KRONICK: Yea. That one song Horse & Carraige is getting radio play from here to NYC and back; everyday all day.

TRICKY: That's the one I mixxed! I'll play it for you!!

KRONICK: OK. Speaking of mixxes while we're on the subject of Hip Hop; a while ago you were commissioned to do a mix for the Notorious B.I.G.. May he rest in peace.

TRICKY: Yea.

KRONICK: How do these mixxes come about for yourself in the Hip Hop world?

TRICKY: D'y-kno wot? It's like sometimes I think if I'm not visible in the Hip Hop world, and then things happen and then it's obviously I am. And it's like, they just got in touch with my management. And since I've been in AmeriKKKa it's definitely boosted up my profile. Cause like if I go out, even though people see me as an Alternative artist, I'll go to kind of Hip Hop clubs. That's like, where I'm coming from. And like, I don't consider myself Hip Hop but people around me do because of where I come from. I don't know. I've become a modern days Bluesman. So I play modern day Blues music. So I don't know, they just contacted us. Puffy rung up saying he was a big fan and could I do this stuff. It was crazy- I was shocked! And then B.I.G. died and I had to make sure I was still willing to do it or not because they still wanted it done. And I was like... a little bit crazy.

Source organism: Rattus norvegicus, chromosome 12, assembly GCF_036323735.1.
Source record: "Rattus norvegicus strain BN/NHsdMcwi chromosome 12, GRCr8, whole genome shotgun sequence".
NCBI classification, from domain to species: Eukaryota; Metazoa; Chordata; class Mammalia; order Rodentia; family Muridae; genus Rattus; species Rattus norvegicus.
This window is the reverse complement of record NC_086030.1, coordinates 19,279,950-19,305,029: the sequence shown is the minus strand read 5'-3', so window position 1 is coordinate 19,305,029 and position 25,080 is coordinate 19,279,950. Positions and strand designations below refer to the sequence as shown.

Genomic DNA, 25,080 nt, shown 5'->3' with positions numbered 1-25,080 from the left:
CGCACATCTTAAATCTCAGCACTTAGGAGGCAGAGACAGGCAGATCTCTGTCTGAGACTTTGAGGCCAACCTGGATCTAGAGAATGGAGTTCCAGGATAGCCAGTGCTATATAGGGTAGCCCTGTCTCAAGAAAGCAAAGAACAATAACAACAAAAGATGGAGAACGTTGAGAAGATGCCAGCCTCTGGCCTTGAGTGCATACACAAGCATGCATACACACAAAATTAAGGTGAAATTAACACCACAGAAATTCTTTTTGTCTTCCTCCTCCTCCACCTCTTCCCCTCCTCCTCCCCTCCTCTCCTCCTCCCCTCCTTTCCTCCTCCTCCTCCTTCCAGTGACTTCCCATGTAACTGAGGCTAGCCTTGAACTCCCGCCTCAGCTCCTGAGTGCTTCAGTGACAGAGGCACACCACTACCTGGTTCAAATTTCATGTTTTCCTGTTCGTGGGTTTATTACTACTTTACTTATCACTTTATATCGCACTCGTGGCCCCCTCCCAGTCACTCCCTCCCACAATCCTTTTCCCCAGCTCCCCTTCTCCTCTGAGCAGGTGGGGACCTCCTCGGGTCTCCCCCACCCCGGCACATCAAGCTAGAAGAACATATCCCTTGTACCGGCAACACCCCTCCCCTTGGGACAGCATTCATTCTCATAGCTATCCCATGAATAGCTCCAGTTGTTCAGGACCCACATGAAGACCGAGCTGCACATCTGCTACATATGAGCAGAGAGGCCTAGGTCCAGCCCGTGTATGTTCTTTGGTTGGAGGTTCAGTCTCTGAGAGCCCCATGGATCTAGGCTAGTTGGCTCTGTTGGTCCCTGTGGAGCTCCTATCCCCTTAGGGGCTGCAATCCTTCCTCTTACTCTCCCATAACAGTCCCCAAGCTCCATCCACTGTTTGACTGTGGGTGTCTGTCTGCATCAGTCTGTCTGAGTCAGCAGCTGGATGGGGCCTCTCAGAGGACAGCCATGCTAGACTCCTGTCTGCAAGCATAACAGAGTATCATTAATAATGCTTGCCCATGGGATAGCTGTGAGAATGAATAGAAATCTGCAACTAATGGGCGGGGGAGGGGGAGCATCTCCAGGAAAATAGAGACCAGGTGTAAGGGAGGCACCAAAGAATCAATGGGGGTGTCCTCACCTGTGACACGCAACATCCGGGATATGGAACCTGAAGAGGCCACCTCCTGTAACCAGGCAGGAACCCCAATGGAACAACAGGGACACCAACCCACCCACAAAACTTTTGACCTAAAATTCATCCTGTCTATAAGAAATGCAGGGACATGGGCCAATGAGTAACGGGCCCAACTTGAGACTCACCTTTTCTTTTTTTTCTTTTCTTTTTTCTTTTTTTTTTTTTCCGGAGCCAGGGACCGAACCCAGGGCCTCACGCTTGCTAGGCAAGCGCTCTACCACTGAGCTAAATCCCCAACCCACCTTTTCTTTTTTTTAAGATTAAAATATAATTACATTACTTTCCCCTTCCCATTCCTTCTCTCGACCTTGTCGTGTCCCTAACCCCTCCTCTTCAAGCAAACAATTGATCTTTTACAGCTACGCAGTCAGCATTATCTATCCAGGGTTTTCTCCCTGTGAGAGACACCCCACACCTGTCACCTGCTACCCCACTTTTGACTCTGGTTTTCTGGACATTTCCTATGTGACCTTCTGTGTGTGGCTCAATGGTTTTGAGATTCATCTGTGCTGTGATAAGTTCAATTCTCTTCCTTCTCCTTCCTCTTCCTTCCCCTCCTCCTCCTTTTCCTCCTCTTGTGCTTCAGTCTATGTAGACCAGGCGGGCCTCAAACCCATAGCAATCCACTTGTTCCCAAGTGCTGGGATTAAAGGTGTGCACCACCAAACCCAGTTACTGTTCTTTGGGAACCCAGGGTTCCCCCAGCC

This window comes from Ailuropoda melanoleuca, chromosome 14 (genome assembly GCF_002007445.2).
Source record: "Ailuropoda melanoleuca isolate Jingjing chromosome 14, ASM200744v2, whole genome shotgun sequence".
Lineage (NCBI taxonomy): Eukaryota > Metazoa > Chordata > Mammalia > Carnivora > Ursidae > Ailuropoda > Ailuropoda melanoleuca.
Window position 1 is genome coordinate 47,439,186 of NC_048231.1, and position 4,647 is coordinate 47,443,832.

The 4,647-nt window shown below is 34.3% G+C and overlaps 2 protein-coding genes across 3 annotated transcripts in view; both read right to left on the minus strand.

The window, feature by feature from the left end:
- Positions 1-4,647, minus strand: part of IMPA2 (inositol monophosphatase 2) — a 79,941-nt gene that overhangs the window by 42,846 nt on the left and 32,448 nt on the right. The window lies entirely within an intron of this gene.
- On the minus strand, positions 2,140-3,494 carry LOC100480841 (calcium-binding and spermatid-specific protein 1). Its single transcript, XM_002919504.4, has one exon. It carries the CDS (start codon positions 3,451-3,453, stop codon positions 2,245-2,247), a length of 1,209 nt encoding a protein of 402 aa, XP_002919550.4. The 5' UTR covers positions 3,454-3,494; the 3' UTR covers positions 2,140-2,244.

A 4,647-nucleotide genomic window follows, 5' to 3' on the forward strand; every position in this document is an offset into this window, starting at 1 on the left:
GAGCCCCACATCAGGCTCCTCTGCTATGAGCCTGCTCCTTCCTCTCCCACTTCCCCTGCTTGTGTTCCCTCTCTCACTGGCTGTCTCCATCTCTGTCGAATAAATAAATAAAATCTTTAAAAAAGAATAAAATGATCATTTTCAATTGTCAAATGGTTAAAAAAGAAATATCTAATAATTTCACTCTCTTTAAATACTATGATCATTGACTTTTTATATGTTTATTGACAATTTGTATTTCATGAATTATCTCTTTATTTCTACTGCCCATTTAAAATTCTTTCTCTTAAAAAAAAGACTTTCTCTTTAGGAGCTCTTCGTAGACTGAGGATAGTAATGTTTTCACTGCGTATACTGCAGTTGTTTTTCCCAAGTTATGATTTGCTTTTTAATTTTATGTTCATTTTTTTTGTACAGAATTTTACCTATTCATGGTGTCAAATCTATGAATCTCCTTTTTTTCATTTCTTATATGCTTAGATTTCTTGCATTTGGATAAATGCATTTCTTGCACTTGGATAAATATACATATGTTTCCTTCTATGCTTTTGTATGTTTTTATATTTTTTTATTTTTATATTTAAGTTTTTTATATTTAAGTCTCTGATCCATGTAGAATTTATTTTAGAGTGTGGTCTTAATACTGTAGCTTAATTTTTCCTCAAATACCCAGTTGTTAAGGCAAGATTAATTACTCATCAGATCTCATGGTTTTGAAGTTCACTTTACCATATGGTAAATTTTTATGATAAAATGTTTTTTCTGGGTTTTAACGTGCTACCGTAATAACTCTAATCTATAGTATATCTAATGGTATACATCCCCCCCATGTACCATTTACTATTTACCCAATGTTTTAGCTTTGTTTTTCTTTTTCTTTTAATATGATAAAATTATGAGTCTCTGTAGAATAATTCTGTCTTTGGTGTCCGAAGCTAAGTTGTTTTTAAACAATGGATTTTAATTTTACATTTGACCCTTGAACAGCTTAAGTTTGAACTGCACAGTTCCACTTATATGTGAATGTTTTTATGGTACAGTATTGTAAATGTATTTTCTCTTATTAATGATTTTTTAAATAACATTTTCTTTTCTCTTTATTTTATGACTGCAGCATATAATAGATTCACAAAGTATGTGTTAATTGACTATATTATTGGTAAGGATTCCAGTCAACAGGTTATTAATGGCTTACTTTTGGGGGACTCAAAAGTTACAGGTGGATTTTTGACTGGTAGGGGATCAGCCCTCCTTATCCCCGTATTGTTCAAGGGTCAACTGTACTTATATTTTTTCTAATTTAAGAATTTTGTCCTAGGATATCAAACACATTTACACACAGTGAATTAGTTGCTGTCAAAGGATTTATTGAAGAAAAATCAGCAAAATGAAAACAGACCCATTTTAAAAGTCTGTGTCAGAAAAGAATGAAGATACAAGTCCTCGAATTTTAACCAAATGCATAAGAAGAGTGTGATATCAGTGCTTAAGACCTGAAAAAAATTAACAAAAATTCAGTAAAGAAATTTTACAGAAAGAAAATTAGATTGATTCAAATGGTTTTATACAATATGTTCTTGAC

KRONICK: Did it ever come out? Was it a thing that came out in Europe?

TRICKY: Yea, they released it on the 12". But I think what they've got is an album coming out with mixxes.

KRONICK: Now again while we're on the topic of Hip Hop, about a year and a half ago you had a sold out tour that came to L.A.. Prior to that the tour was set up with you and Jeru Da Damaja. Then Jeru got off the tour. Do you wanna comment on what took place back then?

TRICKY: Yea I'd like to because he might open this and read it and see what really happenned. Aww man, he called me the Devil and that's crazy! I'm not on that vibe at all.

KRONICK: So what was up with Jeru and that tour?